I don’t remember much about Bert now but I vividly remember the day he died. Maybe I was beginning to leave my tomboy phase behind. The clue could be in that the moment he died I was playing with a couple of dolls, a more feminine pursuit (or considered so in those days) or maybe I simply didn’t need him in my life anymore. Maybe a psychologist could work it all out. Suddenly I saw a mountain road, Bert was speeding around a bend in his red open top sports car, he misjudged the bend and flew off the mountainside crashing the car as he went. I clearly remember thinking, ‘Bert is dead,’ and feeling sad but I didn’t cry, I simply accepted it.

The thing is I didn’t consciously decide Bert had to die, it simply happened, almost out of the blue, much like when I create characters now. The weird thing is, I can’t tell you what he looked like, only what he did, apparently that’s not uncommon with imaginary friends.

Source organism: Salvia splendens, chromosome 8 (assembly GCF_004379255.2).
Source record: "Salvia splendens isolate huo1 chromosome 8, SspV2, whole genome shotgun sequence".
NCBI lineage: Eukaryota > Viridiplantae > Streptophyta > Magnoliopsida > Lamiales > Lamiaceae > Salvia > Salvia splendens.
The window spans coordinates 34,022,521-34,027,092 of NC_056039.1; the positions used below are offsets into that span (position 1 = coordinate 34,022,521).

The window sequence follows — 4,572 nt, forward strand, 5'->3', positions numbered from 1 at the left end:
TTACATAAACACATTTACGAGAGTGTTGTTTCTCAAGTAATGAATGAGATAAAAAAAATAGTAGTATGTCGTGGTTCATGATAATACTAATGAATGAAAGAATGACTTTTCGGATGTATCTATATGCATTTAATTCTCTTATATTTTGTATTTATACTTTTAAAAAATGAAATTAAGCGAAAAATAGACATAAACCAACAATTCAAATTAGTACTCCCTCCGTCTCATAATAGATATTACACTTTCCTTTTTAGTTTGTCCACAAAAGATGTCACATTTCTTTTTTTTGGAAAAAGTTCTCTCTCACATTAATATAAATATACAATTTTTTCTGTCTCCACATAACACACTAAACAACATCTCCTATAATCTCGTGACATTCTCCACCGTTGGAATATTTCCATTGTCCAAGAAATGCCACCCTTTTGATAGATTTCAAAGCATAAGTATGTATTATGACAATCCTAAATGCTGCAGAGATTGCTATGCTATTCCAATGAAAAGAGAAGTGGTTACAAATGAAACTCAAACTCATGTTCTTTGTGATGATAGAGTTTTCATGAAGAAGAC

When I make characters up for my stories, they become like my imaginary friends. I feel what they feel, see what they see, live through their experiences vividly, in my head. If my mother had quashed my imagination as a child and not encouraged it, maybe I would never have started writing. I don’t write much physical description as I like to leave that up to your imagination…

If you had an imaginary friend, human or animal, please tell me about him/her. I’ve not known many people who had one. I enjoyed the film Drop Dead Fred, it was the first time I found out other people had imaginary friends too.

Look out for my next post tomorrow, at 7pm.

Please follow me on Instagram and Twitter for daily updates.

Visit my Facebook page if that’s where you hang out.

Please feel free to comment, ask questions and tell me what you are up to, wherever you are in the world, it’s a great time to connect.

Author: Petra Kidd